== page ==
There is a great deal of stress on the mental or psychological preparations that Arnold had to go through in order to reach the heights of success that he did, and the script often focuses on this. Arnold talks about the importance of focus and strong character in life, which gave him the drive to push on through all adversities. But in doing so, the documentary presents moments that may not be perceived well by all viewers, like Schwarzenegger’s claim that focus and direction in life matter more than mental health. Although Arnold is a documentary that exists mostly to praise the actor and politician, it does talk about a major controversy in his life, which was his extramarital affair with his housekeeper, Mildred Baena. Arnold acknowledges both her and their illegitimate son Joseph in the docuseries, and the latter also makes a short appearance in the last episode, as he states that they are very much part of his life’s story.

Other than this small, commendable inclusion, the documentary is mostly very selective about the matters it chooses to present and exactly how it does so too. During Schwarzenegger’s stepping into politics, multiple reports of sexual harassment surfaced against him, and while the series makes mention of it, the matter is treated as one more obstacle that the man had to overcome. With regards to this matter and some other ones as well, the documentary is almost haphazard to mention and does not give enough time to bring any satisfactory resolution or conclusion about it. The conservative ideas that Arnold kept during his time as Governor of California, or the fact that his father was actually associated with the Nazi army, are all kept unmentioned, among many other things.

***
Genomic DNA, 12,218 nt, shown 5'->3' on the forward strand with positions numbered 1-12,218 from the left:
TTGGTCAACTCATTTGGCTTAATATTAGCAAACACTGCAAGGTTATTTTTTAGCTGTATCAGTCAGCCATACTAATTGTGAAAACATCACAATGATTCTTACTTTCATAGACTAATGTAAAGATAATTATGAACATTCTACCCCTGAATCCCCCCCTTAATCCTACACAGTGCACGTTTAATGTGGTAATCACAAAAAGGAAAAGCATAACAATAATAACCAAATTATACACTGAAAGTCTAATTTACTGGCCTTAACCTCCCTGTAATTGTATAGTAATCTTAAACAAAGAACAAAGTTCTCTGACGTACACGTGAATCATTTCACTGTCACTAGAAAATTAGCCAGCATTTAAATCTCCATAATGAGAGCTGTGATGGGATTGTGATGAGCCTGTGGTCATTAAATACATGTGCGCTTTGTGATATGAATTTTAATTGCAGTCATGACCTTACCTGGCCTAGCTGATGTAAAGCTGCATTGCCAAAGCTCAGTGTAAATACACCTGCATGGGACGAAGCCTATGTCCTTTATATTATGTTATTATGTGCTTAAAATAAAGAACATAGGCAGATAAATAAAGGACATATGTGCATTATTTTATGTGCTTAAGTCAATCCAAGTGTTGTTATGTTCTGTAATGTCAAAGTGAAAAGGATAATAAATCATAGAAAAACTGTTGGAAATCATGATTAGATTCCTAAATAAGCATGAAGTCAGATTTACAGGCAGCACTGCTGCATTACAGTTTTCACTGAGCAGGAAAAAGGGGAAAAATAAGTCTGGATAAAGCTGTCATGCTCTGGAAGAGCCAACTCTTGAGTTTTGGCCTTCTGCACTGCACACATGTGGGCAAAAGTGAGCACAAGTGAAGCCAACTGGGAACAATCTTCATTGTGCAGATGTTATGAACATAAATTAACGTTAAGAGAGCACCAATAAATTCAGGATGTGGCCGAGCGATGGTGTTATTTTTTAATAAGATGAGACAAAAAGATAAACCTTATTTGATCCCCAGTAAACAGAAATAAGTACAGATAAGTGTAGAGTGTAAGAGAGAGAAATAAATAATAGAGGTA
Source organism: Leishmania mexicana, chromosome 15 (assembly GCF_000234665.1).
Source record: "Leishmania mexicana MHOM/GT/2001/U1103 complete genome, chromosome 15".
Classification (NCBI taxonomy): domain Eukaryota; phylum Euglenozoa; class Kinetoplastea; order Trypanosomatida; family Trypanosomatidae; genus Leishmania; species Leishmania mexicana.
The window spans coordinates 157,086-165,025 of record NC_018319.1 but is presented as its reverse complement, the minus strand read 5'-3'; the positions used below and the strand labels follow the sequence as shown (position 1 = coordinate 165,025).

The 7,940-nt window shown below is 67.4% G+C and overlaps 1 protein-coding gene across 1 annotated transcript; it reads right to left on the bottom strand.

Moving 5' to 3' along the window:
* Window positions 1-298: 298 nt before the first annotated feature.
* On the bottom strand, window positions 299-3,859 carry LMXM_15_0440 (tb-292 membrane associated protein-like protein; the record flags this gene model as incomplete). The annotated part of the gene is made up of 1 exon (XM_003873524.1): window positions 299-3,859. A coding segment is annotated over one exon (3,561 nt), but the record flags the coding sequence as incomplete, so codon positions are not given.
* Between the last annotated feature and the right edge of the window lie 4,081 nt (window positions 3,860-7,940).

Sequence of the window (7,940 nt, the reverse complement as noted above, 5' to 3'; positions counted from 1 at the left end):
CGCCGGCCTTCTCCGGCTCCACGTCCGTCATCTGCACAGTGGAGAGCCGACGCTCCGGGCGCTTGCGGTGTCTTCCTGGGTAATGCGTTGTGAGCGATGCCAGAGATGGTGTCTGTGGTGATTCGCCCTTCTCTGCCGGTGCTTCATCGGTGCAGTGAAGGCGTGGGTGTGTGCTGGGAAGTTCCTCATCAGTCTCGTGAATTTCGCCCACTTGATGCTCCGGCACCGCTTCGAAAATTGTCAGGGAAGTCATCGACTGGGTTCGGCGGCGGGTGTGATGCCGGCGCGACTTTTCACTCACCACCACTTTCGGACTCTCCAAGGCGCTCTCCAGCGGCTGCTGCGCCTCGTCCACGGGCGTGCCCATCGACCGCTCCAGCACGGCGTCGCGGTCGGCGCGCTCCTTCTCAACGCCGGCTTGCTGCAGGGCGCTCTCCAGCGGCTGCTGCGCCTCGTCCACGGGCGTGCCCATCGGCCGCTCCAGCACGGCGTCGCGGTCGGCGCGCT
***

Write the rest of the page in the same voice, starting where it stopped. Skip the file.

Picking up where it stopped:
By the end of the three-part series, it is quite well established that Arnold Schwarzenegger knows how to sell himself and his image. Ultimately, Arnold seems like just another means of selling the same story, kept limited within the confines of what should and should not be mentioned in a public series. Arnold really does not reveal anything new about Schwarzenegger’s life and personality that the man had not earlier talked about in his long public career. While it might be an inspiring watch for dedicated fans of the man, Netflix’s “Arnold” is mostly just PR work to bring attention to the celebrated man once again.

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Sourya Sur Roy
Sourya Sur Roy
Sourya keeps an avid interest in all sorts of films, history, sports, videogames and everything related to New Media. Holding a Master of Arts degree in Film Studies, he is currently working as a teacher of Film Studies at a private school and also remotely as a Research Assistant and Translator on a postdoctoral project at UdK Berlin.